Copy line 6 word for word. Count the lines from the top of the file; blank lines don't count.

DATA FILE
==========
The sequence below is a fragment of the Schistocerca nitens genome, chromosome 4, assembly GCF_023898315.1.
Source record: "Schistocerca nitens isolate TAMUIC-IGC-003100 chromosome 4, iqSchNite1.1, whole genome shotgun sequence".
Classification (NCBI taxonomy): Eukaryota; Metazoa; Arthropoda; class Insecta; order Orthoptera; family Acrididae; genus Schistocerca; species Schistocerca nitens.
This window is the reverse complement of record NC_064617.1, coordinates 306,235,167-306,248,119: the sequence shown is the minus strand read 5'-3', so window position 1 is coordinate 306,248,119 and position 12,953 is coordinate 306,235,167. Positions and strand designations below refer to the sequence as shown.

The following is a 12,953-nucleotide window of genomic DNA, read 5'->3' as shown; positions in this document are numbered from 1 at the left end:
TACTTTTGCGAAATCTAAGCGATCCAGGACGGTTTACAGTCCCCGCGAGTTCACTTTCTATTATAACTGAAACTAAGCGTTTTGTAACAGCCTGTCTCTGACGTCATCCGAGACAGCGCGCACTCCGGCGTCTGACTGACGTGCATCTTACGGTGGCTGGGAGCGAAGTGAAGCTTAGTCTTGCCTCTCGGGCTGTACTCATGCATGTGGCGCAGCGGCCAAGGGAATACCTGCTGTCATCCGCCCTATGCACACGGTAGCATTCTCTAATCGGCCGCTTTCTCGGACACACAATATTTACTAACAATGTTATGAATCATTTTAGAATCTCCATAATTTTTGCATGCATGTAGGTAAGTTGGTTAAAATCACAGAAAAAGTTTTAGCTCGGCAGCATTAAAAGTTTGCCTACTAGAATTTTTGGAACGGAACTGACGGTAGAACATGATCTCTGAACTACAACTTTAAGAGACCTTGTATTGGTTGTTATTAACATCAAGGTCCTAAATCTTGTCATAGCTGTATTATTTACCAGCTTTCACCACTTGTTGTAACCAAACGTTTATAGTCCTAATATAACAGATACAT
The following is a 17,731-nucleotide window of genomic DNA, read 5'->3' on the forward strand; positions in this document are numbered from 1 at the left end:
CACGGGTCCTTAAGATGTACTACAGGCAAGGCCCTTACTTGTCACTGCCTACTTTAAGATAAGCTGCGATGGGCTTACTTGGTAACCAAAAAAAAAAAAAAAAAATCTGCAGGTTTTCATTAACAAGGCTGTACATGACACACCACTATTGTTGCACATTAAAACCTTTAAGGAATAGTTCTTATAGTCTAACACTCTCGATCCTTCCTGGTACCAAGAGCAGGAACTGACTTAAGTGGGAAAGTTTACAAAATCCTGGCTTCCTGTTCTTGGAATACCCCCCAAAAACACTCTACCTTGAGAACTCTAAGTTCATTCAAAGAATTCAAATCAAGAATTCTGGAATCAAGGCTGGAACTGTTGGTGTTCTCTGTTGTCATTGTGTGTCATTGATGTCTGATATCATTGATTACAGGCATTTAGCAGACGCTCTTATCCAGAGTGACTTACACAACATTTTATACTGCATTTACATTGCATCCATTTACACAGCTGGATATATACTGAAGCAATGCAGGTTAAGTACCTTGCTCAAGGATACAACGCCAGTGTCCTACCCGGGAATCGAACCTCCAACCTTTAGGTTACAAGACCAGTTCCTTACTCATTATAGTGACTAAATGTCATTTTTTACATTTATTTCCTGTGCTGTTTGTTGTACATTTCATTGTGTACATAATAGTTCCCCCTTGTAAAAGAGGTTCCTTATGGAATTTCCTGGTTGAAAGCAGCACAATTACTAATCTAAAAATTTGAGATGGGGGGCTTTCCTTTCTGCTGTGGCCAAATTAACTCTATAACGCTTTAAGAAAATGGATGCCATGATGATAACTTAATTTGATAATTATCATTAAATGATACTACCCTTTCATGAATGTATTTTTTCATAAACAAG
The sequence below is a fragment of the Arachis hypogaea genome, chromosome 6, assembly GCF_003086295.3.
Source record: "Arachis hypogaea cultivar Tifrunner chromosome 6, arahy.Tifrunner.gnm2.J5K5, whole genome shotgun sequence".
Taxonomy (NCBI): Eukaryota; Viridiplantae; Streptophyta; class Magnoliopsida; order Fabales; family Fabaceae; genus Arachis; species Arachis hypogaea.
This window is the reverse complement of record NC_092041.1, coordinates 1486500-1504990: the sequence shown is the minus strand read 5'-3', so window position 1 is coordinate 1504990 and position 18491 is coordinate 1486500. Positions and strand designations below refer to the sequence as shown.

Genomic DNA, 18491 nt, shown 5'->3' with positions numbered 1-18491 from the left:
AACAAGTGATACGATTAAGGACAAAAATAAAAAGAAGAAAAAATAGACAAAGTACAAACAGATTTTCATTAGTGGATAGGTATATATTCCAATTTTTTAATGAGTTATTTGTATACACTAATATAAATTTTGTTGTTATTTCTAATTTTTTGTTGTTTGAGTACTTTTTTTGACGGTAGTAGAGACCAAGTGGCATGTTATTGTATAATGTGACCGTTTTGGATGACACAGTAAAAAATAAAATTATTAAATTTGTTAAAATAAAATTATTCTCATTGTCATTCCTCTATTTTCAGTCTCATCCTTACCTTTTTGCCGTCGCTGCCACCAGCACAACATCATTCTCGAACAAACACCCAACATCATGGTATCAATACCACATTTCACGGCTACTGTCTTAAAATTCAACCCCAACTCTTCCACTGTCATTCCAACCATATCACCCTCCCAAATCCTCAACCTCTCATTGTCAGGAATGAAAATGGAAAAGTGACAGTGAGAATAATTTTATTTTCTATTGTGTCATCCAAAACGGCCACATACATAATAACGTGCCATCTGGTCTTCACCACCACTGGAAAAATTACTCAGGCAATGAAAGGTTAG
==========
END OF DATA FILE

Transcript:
TACTTTTGCGAAATCTAAGCGATCCAGGACGGTTTACAGTCCCCGCGAGTTCACTTTCTATTATAACTGAAACTAAGCGTTTTGTAACAGCCTGTCTCTGACGTCATCCGAGACAGCGCGCACTCCGGCGTCTGACTGACGTGCATCTTACGGTGGCTGGGAGCGAAGTGAAGCTTAGTCTTGCCTCTCGGGCTGTACTCATGCATGTGGCGCAGCGGCCAAGGGAATACCTGCTGTCATCCGCCCTATGCACACGGTAGCATTCTCTAATCGGCCGCTTTCTCGGACACACAATATTTACTAACAATGTTATGAATCATTTTAGAATCTCCATAATTTTTGCATGCATGTAGGTAAGTTGGTTAAAATCACAGAAAAAGTTTTAGCTCGGCAGCATTAAAAGTTTGCCTACTAGAATTTTTGGAACGGAACTGACGGTAGAACATGATCTCTGAACTACAACTTTAAGAGACCTTGTATTGGTTGTTATTAACATCAAGGTCCTAAATCTTGTCATAGCTGTATTATTTACCAGCTTTCACCACTTGTTGTAACCAAACGTTTATAGTCCTAATATAACAGATACAT